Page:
Sunday, December 23, 2012

[Mammalogy • 2012] A Remarkable Case of Micro-Endemism in Laonastes aenigmamus (Diatomyidae, Rodentia) Revealed by Nuclear and Mitochondrial DNA Sequence Data


Laonastes aenigmamus is endemic to the limestone formations of the Khammuan Province (Lao PDR), and is strongly specialized ecologically. From the survey of 137 individuals collected from 38 localities, we studied the phylogeography of this species using one mitochondrial (Cyt b) and two nuclear genes (BFIBR and GHR). Cyt b analyses reveal a strong mtDNA phylogeographical structure: 8 major geographical clades differing by 5–14% sequence divergence were identified, most of them corresponding to distinct karst areas. Nuclear markers display congruent results but with a less genetic structuring. Together, the data strongly suggest an inland insular model for Laonastes population structure. With 8 to 16 evolutionary significant units in a small area (about 200×50 km) this represents an exceptional example of micro-endemism. Our results suggest that L. aenigmamus may represent a complex of species and/or sub-species. The common ancestor of all Laonastes may have been widely distributed within the limestone formations of the Khammuan Province at the end of Miocene/beginning of the Pliocene. Parallel events of karst fragmentation and population isolation would have occurred during the Pleistocene or/and the end of the Pliocene. The limited gene flow detected between populations from different karst blocks restrains the likelihood of survival of Laonastes. This work increases the necessity for a strict protection of this rare animal and its habitat and provides exclusive information, essential to the organization of its protection.


Eroded limestone outcrops form a prominent part of the landscape in Southeast Asia. Because of high limestone weathering erosion in these areas resulted in scattered, isolated limestone hills with steep flanks called karsts towers. Despite a high diversity of habitat specialists and endemic taxa, these limestone karsts remain among the least studied ecosystems in Southeast Asia. Between 1985 and 2004 they contributed only to 1% of the global and regional biodiversity research output from terrestrial and freshwater ecosystems, while they cover around 10% of the land area in Southeast Asia. However, in the Khammuan Province of Lao PDR, several new endemic vertebrate species were recently described: a bird, Pycnonotus hualon, a bat, Hipposideros scutinares, a gymnure, Hylomys megalotis, and a murid rodent, Saxatilomys paulinae.

Laonastes aenigmamus, recently described from this region by Jenkins et al., is of special interest. Using comparative morphological and molecular data, this new species was initially described as a member of a new genus and ranked within the Hystricognathi rodents in a new family: the Laonastidae. But, further studies demonstrated: first, that L. aenigmamus is a member of the Diatomyidae, a fossil family known from early Oligocene to late Miocene in Pakistan, India, Thailand, China, and Japan; second, that the Diatomyidae are the sister group of the Ctenodactylidae, a family of small rodents found in rocky deserts across the northern parts of Africa; third, that together with the Hystricognathi, the Diatomyidae and the Ctenodactylidae form the suborder Ctenohystrica.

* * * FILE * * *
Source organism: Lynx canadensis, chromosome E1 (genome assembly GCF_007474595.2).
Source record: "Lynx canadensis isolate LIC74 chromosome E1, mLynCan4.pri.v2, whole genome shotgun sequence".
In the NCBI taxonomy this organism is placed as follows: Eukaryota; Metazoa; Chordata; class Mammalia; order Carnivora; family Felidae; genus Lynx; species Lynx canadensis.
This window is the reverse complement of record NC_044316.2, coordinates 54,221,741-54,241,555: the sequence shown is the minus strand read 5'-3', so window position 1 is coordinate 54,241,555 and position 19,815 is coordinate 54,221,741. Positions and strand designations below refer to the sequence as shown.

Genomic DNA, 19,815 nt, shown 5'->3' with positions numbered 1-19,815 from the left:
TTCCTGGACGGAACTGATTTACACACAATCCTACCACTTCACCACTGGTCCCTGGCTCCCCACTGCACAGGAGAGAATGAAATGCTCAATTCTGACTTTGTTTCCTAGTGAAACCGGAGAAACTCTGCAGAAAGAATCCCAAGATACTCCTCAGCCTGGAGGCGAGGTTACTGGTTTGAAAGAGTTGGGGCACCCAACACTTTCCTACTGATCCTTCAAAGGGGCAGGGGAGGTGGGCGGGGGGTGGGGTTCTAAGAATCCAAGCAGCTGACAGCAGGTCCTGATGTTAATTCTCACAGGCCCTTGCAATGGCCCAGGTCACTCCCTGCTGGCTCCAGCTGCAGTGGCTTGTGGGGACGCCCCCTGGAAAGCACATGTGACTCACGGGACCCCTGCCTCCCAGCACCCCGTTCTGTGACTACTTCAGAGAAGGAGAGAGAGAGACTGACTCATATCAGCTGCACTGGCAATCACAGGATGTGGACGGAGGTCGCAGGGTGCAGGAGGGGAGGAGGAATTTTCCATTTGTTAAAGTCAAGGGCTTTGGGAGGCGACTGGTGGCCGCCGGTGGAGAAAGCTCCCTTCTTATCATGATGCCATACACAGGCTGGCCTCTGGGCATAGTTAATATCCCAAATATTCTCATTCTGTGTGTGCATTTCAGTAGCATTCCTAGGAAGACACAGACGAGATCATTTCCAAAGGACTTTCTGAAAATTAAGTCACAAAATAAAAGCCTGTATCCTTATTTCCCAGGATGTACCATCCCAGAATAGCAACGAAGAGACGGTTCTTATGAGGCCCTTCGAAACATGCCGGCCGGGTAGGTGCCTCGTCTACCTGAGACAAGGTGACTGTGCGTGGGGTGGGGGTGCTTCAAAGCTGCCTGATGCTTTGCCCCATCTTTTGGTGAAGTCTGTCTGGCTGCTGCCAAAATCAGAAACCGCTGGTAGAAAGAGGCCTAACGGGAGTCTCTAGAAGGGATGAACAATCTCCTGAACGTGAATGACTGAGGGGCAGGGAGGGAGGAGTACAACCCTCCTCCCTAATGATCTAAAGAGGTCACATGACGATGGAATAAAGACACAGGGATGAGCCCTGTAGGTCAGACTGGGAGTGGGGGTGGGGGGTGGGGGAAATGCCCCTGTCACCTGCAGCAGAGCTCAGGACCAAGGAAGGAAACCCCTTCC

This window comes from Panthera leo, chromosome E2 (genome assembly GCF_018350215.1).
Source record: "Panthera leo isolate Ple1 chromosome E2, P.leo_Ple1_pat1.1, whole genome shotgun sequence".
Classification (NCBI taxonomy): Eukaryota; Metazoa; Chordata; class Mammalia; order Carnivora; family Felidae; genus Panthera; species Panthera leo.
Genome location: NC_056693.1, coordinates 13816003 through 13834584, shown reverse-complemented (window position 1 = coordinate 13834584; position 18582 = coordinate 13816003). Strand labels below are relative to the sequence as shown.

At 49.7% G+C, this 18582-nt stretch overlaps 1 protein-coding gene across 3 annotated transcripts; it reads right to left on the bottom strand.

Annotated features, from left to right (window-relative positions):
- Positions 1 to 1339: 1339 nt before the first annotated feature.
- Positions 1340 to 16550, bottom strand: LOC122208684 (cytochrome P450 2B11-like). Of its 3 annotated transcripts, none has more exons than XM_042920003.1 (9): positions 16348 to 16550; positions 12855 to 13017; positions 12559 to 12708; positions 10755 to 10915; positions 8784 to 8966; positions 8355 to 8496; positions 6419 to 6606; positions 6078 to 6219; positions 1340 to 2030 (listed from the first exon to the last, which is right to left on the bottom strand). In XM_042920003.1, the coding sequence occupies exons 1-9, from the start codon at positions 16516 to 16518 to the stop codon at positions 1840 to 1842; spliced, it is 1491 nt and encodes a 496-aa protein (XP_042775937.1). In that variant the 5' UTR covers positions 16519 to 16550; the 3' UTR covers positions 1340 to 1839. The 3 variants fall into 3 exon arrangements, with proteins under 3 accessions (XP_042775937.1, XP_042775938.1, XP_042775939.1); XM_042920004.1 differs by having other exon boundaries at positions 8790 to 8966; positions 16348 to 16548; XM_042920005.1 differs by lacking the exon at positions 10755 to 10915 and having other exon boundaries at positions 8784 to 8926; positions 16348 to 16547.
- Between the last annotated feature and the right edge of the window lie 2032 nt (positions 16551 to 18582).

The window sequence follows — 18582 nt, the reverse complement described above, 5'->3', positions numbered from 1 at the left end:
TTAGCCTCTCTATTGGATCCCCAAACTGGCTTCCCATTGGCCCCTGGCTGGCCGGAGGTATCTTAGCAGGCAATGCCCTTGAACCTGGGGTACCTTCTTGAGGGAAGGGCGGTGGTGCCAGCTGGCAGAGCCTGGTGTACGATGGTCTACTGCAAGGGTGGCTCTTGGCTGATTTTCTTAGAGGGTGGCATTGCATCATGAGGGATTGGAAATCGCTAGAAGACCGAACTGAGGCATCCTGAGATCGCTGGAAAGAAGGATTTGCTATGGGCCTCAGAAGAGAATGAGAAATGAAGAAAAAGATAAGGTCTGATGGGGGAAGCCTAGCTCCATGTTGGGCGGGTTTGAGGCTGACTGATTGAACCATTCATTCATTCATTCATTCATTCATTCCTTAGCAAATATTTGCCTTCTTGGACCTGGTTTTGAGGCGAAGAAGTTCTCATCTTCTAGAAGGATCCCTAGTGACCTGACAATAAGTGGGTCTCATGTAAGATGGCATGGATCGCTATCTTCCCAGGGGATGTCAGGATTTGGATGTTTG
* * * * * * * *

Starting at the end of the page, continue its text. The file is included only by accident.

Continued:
In a previous study we presented a preliminary analysis of the genetic diversity of L. aenigmamus: 52 specimens were sampled and the population structure was surveyed by sequencing 887 base pairs of the Cytochrome b (Cyt b) gene. Phylogenetic and haplotypic network reconstructions revealed three well-supported and rather divergent lineages, suggesting that L. aenigmamus populations are geographically structured. However, altogether these samples represented a limited part of the estimated range of the species; most of them were sampled in local markets and their exact geographic origin was impossible to determine; this study was based on a fragment of a single mitochondrial gene.

Before its scientific discovery, the kanyou was considered as a kind of game, trapped and eaten by the villagers. Since 2008, the conservation of L. aegnimamus is regulated in Lao PDR and since 2009 this species is listed as «Endangered» on the IUCN Red List. During the last four years we add the unique opportunity to accompany local officers in the field when they explained this change to local populations, and to sample for molecular analyses the last specimens that were captured by traditional hunters. We were able to sample 137 individuals for which the exact locality of collect was known. It represents 38 localities probably spanning the whole geographical range of the species. Thus, the sampling obtained for this study is exceptional both in terms of number of individuals and number of localities sampled and will not be able to be carried out again. In the present study we: (1) improve evaluation of the genetic diversity and delineation of the phylogeographical structure of L. aenigmamus, by sequencing both nuclear and mitochondrial markers of a larger number of geographically referenced individuals; (2) obtain a better definition of the geographical distribution of the species; (3) highlight the spatial and temporal history of the limestone formation of the Khammuan Province, using the evolutionary history of this species as a guide. Our analysis strongly underlines the necessity for a strict protection of this rare animal and its habitat and provides exclusive information, essential to the organization of its protection.

 Nicolas V, Herbreteau V, Couloux A, Keovichit K, Douangboupha B, et al. 2012. A Remarkable Case of Micro-Endemism in Laonastes aenigmamus (Diatomyidae, Rodentia) Revealed by Nuclear and Mitochondrial DNA Sequence Data. PLoS ONE 7(11): . doi:10.1371/journal.pone.0048145